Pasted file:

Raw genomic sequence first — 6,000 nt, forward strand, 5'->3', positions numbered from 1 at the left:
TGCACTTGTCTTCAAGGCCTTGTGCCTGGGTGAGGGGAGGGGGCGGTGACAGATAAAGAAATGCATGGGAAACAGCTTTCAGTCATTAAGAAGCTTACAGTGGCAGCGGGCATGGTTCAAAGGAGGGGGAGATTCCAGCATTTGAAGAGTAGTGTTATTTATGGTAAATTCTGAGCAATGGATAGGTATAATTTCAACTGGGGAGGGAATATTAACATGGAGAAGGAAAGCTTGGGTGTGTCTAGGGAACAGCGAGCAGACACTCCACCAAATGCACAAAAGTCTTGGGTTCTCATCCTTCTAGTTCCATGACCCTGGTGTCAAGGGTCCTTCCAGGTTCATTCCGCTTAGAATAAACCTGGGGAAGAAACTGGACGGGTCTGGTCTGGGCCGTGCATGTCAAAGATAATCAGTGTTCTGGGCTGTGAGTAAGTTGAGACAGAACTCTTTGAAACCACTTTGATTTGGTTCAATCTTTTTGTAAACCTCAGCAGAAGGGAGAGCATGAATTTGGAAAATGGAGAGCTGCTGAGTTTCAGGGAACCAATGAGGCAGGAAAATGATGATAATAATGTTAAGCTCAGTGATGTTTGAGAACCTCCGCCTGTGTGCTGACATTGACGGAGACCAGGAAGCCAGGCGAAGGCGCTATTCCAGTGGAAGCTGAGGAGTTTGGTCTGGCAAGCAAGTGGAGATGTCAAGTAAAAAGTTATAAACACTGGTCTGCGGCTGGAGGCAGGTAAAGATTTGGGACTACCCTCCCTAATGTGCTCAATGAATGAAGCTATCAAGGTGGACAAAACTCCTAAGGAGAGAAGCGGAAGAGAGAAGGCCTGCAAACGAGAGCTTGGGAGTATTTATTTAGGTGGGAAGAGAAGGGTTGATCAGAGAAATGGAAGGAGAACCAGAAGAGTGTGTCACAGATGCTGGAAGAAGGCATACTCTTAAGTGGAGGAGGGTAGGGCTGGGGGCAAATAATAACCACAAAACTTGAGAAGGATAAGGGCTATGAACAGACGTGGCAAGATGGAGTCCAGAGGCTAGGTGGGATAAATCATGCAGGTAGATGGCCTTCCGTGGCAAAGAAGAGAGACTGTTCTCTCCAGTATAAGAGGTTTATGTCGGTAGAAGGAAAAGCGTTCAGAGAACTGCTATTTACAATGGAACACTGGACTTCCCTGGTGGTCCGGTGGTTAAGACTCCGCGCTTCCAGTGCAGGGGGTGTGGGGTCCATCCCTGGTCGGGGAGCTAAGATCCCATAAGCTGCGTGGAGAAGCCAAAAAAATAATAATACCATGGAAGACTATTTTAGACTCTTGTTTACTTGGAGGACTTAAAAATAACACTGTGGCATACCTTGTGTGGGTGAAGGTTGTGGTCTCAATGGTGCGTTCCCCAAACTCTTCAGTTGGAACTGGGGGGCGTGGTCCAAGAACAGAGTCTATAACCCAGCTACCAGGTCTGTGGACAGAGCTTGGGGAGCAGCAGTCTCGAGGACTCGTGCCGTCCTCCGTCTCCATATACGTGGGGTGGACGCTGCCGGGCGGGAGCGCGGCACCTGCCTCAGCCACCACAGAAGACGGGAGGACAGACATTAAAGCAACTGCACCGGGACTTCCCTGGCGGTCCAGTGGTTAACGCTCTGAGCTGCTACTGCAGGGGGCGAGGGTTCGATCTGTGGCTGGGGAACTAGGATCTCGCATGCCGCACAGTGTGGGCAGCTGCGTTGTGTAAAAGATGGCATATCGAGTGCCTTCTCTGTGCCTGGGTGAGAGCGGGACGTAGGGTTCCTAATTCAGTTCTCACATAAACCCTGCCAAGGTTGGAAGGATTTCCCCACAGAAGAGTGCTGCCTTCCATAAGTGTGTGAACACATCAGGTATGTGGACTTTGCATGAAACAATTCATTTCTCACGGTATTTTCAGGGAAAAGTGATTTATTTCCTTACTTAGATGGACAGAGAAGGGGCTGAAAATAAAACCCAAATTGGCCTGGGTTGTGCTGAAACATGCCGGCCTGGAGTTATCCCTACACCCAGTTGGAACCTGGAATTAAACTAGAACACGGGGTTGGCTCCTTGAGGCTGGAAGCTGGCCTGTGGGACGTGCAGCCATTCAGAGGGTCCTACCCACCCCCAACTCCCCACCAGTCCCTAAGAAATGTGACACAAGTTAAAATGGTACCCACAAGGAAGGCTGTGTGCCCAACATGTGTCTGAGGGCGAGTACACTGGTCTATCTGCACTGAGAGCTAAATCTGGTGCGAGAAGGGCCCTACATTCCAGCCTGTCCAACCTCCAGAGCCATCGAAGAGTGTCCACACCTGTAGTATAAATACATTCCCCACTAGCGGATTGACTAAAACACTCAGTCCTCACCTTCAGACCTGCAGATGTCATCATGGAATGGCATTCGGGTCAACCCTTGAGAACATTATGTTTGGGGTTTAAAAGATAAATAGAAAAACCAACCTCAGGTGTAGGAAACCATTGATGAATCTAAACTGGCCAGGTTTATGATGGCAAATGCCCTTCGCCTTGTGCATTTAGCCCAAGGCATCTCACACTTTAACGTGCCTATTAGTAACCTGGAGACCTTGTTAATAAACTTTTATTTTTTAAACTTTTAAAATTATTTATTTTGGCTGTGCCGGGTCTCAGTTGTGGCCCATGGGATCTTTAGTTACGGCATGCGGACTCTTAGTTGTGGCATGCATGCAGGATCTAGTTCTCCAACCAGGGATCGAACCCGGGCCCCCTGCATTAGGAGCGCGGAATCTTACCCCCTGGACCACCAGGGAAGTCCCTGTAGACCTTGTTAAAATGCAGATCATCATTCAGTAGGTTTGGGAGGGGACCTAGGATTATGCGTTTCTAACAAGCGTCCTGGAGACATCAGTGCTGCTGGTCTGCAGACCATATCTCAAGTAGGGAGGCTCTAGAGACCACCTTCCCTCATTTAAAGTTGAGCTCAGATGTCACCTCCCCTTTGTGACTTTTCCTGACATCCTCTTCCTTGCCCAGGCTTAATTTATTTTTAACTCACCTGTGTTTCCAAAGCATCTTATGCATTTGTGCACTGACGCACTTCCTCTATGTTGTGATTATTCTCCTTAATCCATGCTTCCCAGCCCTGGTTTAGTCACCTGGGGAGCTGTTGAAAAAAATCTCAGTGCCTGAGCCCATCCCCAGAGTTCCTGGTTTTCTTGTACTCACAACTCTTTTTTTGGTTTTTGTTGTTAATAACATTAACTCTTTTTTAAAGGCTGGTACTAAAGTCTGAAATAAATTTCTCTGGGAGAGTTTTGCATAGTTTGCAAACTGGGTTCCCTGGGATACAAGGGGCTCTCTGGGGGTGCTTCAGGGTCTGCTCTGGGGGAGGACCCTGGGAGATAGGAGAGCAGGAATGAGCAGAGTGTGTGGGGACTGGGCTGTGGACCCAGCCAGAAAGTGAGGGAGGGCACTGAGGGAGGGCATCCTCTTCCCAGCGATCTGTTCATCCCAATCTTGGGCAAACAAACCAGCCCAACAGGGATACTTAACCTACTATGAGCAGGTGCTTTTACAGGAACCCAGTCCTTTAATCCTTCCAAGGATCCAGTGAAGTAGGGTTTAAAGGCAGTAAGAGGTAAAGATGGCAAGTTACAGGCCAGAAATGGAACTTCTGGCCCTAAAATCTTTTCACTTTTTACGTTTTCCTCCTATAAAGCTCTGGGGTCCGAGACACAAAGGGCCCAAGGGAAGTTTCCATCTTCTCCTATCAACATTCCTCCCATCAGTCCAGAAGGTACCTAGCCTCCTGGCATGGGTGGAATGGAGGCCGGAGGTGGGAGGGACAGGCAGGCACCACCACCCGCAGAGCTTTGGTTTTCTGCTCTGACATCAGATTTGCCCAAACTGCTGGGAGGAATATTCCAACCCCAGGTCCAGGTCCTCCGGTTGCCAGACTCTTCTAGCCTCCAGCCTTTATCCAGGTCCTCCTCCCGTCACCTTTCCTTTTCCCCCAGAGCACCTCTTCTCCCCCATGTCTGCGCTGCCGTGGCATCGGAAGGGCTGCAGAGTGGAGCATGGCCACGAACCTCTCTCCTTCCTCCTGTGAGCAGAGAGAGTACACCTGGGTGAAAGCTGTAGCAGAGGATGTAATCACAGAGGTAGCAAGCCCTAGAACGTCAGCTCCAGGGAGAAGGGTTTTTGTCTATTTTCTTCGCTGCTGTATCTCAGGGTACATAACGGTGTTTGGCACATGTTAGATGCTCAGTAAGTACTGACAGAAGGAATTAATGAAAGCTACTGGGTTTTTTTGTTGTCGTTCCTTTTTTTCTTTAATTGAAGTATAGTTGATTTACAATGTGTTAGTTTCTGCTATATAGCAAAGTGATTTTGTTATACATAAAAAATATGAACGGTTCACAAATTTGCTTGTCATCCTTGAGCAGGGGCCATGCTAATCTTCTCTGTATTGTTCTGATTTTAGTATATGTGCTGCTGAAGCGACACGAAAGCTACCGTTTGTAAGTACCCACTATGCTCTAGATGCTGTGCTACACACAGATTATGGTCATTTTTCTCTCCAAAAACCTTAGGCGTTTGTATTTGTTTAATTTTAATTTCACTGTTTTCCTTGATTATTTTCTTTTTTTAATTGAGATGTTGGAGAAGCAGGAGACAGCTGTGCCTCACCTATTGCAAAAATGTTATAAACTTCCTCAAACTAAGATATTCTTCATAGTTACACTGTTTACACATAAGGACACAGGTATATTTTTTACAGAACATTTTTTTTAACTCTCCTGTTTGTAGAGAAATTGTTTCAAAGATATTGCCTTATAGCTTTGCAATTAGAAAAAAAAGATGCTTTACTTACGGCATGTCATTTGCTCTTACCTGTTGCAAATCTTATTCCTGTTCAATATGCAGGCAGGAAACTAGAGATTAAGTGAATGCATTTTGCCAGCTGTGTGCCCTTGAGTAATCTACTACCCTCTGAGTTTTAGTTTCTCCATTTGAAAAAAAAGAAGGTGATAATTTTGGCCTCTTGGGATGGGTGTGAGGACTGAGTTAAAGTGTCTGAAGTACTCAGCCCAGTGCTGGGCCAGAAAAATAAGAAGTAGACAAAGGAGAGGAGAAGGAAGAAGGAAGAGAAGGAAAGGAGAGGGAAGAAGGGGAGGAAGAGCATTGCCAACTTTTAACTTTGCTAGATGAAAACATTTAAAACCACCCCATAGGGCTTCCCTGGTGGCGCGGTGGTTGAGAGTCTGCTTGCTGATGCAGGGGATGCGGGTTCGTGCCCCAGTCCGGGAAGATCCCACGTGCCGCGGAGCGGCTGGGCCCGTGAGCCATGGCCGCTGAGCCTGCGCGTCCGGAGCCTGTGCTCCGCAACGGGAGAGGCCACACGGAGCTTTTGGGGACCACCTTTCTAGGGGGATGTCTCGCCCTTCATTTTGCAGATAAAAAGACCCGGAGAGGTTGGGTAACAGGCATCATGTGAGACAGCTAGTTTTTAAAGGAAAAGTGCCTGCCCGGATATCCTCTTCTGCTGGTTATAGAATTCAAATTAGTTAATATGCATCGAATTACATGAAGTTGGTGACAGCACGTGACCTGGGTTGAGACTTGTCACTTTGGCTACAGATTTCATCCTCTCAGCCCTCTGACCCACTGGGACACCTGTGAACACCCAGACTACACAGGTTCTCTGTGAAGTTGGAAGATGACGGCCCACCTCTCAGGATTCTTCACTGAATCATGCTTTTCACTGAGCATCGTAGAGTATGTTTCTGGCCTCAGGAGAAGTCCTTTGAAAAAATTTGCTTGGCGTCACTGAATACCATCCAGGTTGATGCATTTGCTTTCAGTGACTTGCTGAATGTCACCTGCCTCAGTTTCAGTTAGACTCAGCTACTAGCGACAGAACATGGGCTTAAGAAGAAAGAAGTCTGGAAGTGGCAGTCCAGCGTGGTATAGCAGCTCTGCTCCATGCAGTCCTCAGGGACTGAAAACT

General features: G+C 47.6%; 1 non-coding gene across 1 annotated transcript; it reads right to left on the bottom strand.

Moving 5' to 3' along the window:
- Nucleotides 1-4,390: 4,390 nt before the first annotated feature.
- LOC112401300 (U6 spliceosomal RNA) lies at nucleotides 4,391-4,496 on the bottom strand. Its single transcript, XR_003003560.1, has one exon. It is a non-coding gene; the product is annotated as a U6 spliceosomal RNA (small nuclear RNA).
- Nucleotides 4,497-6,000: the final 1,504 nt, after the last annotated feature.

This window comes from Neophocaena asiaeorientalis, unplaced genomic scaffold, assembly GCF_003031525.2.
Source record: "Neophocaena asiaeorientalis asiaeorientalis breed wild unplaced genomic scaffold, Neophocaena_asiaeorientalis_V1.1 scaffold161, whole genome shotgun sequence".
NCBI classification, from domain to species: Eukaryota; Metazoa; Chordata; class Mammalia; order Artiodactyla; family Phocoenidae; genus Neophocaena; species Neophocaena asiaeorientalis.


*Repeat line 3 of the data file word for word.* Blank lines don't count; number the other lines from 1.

General features: G+C 47.6%; 1 non-coding gene across 1 annotated transcript; it reads right to left on the bottom strand.